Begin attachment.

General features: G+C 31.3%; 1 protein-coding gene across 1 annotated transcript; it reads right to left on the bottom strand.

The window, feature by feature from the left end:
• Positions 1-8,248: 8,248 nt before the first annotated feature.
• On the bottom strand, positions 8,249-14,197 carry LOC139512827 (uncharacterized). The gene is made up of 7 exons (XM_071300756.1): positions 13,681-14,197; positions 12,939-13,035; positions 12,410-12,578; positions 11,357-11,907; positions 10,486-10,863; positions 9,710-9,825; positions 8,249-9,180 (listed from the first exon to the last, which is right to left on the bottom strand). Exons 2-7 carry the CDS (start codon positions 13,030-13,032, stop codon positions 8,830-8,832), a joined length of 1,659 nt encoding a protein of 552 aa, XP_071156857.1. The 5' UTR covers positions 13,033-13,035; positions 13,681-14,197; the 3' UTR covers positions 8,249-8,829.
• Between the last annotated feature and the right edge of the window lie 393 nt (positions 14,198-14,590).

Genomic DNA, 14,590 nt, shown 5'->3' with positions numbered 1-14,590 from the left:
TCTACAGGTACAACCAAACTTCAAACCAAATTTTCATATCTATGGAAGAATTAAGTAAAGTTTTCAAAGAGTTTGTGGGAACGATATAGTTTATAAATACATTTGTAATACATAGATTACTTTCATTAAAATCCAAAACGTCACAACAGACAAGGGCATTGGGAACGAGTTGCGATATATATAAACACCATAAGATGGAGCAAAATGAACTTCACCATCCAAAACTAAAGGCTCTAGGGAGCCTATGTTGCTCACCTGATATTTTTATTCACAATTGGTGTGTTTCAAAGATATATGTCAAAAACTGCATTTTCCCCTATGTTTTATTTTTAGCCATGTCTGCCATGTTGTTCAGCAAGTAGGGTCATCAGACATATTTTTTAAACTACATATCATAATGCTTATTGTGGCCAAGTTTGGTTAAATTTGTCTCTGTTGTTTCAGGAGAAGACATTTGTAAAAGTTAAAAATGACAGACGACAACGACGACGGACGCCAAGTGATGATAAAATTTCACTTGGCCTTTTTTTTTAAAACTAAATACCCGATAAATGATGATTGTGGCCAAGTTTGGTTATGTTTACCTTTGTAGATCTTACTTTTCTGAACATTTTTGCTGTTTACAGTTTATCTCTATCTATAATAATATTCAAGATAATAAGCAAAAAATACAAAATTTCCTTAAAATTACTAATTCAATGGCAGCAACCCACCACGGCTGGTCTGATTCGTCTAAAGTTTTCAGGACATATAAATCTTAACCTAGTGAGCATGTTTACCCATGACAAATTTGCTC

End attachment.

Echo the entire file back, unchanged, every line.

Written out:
General features: G+C 31.3%; 1 protein-coding gene across 1 annotated transcript; it reads right to left on the bottom strand.

The window, feature by feature from the left end:
• Positions 1-8,248: 8,248 nt before the first annotated feature.
• On the bottom strand, positions 8,249-14,197 carry LOC139512827 (uncharacterized). The gene is made up of 7 exons (XM_071300756.1): positions 13,681-14,197; positions 12,939-13,035; positions 12,410-12,578; positions 11,357-11,907; positions 10,486-10,863; positions 9,710-9,825; positions 8,249-9,180 (listed from the first exon to the last, which is right to left on the bottom strand). Exons 2-7 carry the CDS (start codon positions 13,030-13,032, stop codon positions 8,830-8,832), a joined length of 1,659 nt encoding a protein of 552 aa, XP_071156857.1. The 5' UTR covers positions 13,033-13,035; positions 13,681-14,197; the 3' UTR covers positions 8,249-8,829.
• Between the last annotated feature and the right edge of the window lie 393 nt (positions 14,198-14,590).

Genomic DNA, 14,590 nt, shown 5'->3' with positions numbered 1-14,590 from the left:
TCTACAGGTACAACCAAACTTCAAACCAAATTTTCATATCTATGGAAGAATTAAGTAAAGTTTTCAAAGAGTTTGTGGGAACGATATAGTTTATAAATACATTTGTAATACATAGATTACTTTCATTAAAATCCAAAACGTCACAACAGACAAGGGCATTGGGAACGAGTTGCGATATATATAAACACCATAAGATGGAGCAAAATGAACTTCACCATCCAAAACTAAAGGCTCTAGGGAGCCTATGTTGCTCACCTGATATTTTTATTCACAATTGGTGTGTTTCAAAGATATATGTCAAAAACTGCATTTTCCCCTATGTTTTATTTTTAGCCATGTCTGCCATGTTGTTCAGCAAGTAGGGTCATCAGACATATTTTTTAAACTACATATCATAATGCTTATTGTGGCCAAGTTTGGTTAAATTTGTCTCTGTTGTTTCAGGAGAAGACATTTGTAAAAGTTAAAAATGACAGACGACAACGACGACGGACGCCAAGTGATGATAAAATTTCACTTGGCCTTTTTTTTTAAAACTAAATACCCGATAAATGATGATTGTGGCCAAGTTTGGTTATGTTTACCTTTGTAGATCTTACTTTTCTGAACATTTTTGCTGTTTACAGTTTATCTCTATCTATAATAATATTCAAGATAATAAGCAAAAAATACAAAATTTCCTTAAAATTACTAATTCAATGGCAGCAACCCACCACGGCTGGTCTGATTCGTCTAAAGTTTTCAGGACATATAAATCTTAACCTAGTGAGCATGTTTACCCATGACAAATTTGCTC